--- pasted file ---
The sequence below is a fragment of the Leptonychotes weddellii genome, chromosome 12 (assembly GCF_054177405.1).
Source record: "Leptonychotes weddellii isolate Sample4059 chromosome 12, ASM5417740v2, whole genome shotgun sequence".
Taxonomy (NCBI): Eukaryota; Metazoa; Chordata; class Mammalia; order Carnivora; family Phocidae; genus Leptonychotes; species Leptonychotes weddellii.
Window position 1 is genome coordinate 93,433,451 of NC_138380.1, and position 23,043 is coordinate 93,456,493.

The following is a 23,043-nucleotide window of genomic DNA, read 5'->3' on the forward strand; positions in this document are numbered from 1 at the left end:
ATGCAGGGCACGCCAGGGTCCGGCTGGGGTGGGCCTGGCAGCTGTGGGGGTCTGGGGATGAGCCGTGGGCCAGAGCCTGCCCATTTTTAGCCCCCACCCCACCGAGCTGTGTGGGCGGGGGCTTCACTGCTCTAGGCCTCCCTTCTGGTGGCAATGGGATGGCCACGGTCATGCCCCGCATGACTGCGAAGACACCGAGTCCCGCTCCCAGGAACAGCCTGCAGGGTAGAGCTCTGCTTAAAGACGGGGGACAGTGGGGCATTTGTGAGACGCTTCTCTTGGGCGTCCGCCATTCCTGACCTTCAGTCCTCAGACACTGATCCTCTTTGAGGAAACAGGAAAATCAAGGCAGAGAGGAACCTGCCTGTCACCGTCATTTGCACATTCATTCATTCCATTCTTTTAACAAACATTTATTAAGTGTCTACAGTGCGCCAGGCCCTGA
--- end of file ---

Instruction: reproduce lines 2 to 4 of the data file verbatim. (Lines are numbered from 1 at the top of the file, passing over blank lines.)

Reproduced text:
Source record: "Leptonychotes weddellii isolate Sample4059 chromosome 12, ASM5417740v2, whole genome shotgun sequence".
Taxonomy (NCBI): Eukaryota; Metazoa; Chordata; class Mammalia; order Carnivora; family Phocidae; genus Leptonychotes; species Leptonychotes weddellii.
Window position 1 is genome coordinate 93,433,451 of NC_138380.1, and position 23,043 is coordinate 93,456,493.